Finding Balance Between Running and Nutrition
The elusive runner’s high- you all know what I’m talking about. I think it’s safe to say that every runner has experienced this at some point.
For many, the runner’s high is what gets you hooked and keeps you coming back for more (not to mention the calorie burn, great running community, and bragging rights). The runner’s high is a different experience for everyone; an endorphin rush of accomplishment or even that first sip of a cold one at the beer tent. Then there’s that out-of-body experience: The feeling of complete effortlessness where you find that it’s almost easier to keep running rather than stop. For a brief moment you forget the discomforts of your body and feel completely free. Emotionally weightless.
The runner’s high can be addicting.
Finding My Balance
About six months ago I was balancing a stressful job, an eating disorder (yes, there’s my big secret), and various other burdening factors. I craved the stress-relief of a nice long run (even if I had already logged ten miles that morning) and the calorie deficit it left me with. In running so frequently I found myself completely neglecting the proper nutrition needed to accommodate my level of activity.
Related: Confessions of an Anorexic Runner
Eventually I reached a point where I pushed myself beyond my limits and needed help. Accepting that type of defeat- where I was no longer able to “fix” myself- was a huge challenge but also life changing. I had become underweight, incredibly weak, and unhappy. Turns out the term “hangry” is actually a thing.
I decided to seek help to get my exercise obsession and eating disorder under control in December of 2016 and while that isn’t long ago, I have come leaps and bounds. Learning to better understand the needs of my body and how to properly fuel has been essential in improving my running performance, energy levels, focus, and overall well-being. It turns out that it’s totally okay to crave carbs in the middle of the workday, treat yourself to dessert or a beer a few times a week, and even skip that second evening workout to hang out with friends.
Steps for Finding Your Balance
Finding a balance between nutrition and running is so incredibly important and something I cannot stress enough to all athletes, not just runners. Not only does it help eliminate health risks, but it improves overall physical performance, mood, mental clarity, you name it! Unfortunately, it took me a while to figure that out but I’m so glad that I did. Below are just a few of the tips I find most helpful in learning to find balance.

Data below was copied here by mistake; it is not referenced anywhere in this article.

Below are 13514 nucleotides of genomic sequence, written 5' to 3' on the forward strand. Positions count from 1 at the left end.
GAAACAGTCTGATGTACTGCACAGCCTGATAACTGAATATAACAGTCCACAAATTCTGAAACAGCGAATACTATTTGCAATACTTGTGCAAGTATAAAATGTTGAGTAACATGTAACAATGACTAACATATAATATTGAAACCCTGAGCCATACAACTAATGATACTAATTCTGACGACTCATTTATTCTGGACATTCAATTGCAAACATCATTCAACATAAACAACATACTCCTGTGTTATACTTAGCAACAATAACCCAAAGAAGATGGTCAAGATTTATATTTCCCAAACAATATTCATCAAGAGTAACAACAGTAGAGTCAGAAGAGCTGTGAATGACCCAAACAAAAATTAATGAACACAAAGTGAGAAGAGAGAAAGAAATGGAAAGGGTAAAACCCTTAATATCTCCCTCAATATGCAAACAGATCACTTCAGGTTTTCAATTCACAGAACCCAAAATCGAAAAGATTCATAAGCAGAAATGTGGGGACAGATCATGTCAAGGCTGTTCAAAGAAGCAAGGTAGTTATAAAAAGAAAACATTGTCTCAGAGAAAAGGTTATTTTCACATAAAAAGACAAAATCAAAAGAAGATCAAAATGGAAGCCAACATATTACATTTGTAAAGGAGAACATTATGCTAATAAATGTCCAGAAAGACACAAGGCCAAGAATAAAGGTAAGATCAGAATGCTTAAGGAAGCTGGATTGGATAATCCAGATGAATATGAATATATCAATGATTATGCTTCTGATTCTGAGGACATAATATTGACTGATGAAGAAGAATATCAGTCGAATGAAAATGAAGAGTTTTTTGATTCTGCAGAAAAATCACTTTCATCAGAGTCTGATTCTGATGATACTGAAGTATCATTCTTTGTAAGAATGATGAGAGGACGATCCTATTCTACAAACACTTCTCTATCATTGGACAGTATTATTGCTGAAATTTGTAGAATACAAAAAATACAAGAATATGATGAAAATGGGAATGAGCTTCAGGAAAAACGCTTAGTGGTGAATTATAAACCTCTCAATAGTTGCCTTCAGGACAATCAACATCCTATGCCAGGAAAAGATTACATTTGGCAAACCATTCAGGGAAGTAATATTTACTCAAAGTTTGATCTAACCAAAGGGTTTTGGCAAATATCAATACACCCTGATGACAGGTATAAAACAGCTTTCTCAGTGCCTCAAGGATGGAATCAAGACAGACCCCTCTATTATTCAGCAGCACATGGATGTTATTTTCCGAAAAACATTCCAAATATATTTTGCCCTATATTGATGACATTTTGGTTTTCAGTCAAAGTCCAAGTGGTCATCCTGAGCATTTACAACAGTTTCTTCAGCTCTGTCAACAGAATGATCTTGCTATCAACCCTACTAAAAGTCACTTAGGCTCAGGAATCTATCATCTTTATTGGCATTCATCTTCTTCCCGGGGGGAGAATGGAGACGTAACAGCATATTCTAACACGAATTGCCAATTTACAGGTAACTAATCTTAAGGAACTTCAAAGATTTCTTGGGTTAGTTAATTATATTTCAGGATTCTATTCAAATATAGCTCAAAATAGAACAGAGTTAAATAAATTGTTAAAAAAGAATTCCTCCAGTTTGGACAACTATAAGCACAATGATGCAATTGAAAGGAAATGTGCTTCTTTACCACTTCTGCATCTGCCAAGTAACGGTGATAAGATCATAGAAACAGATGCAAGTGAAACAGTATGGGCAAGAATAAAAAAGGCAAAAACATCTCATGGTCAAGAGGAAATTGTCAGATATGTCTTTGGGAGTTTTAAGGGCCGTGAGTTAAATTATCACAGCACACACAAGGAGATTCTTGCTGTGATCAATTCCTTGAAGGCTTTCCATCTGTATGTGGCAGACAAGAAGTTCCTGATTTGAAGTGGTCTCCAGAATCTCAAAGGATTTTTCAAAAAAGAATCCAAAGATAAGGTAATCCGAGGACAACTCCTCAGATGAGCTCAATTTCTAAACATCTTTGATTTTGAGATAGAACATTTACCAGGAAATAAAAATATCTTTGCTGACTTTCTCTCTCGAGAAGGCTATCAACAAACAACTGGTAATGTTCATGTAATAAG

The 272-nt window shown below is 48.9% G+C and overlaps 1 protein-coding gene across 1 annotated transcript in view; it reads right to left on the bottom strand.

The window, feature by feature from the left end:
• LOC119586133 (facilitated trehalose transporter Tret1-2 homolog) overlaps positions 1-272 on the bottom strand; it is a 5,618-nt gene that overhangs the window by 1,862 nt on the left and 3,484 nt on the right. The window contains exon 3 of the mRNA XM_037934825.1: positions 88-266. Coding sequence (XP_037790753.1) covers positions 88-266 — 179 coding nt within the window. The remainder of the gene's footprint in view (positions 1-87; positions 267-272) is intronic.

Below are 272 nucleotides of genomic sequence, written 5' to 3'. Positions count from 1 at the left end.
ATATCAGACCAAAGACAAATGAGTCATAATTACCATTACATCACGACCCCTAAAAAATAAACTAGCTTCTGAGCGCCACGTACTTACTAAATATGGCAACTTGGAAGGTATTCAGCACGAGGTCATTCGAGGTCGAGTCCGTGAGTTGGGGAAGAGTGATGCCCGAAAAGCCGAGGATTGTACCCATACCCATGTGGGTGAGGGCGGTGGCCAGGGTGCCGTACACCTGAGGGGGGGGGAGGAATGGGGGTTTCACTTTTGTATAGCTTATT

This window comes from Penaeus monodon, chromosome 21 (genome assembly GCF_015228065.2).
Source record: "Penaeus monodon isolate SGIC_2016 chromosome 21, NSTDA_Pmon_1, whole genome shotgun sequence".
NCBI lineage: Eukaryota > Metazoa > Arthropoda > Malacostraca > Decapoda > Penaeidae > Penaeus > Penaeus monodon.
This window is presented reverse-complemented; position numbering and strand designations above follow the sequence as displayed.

Listen to Your Body
While it seems like such a simple task, try to be more attentive and listen to your body. If you are craving something or having hunger pains it’s likely you need to eat something. I always like to drink some water and see if that does the trick. If not, I know it’s time for a small snack. Usually just something small to take the edge off (a handful of almonds, a couple pieces of dark chocolate, fruit). Not only will you be more focused but this can help prevent a binge from happening later. It is also beneficial to educate yourself on how different nutrients affect your body. If you’re feeling sluggish you probably need carbohydrates. It is essential to make sure you’re getting a good balance of carbs, proteins, and fats.
Just because you like to eat healthy doesn’t mean you need to eat healthy 100% of the time. One of my “homework” assignments while in treatment was to eat one dessert a day. Be flexible with your diet; you aren’t going to gain weight overnight by indulging in some ice cream or a cookie every so often, I promise. And this also doesn’t mean immediately hitting the pavement to burn off the extra calories. Be mindful and enjoy that dang cookie; every last crumb! Throw away the rules and restrictions. No more saying “I can’t have that” because yes, you CAN have that. When you create rules around certain types of food as a temporary fix, overtime they become normal behavior.
Same goes for exercise. While running may be a huge part of your life it is NOT your entire life. On days when you don’t really feel like running or you’re sore, take a day off! Plus your body needs time to recover. The second that I began forcing myself to run or exercise, I began to enjoy it less. Spend time with your friends and family: Make time to do other things that make you happy besides running. I missed out on so many things in fear of eating poorly or not being able to get my daily mileage. Don’t lose sight of what is important.
Take time to reflect on your feelings. Instead of avoiding certain emotions try and feel them out no matter how uncomfortable they may be. Whether you do that through journaling, going into deep thought, or screaming into a pillow. Facing them directly will often provide a release or sense of relief. It is also important to address your accomplishments and your defeats so you can learn from your experiences.
Love Yourself Back
Though I still have my good days and bad, I continue to have a positive outlook and respect for my body. I think something many of us often forget is how much your body loves you. Your body keeps you breathing while you sleep, helps fix broken bones, fights illness, stops wounds from bleeding. It literally loves you entirely and endlessly. It’s time to start loving it back!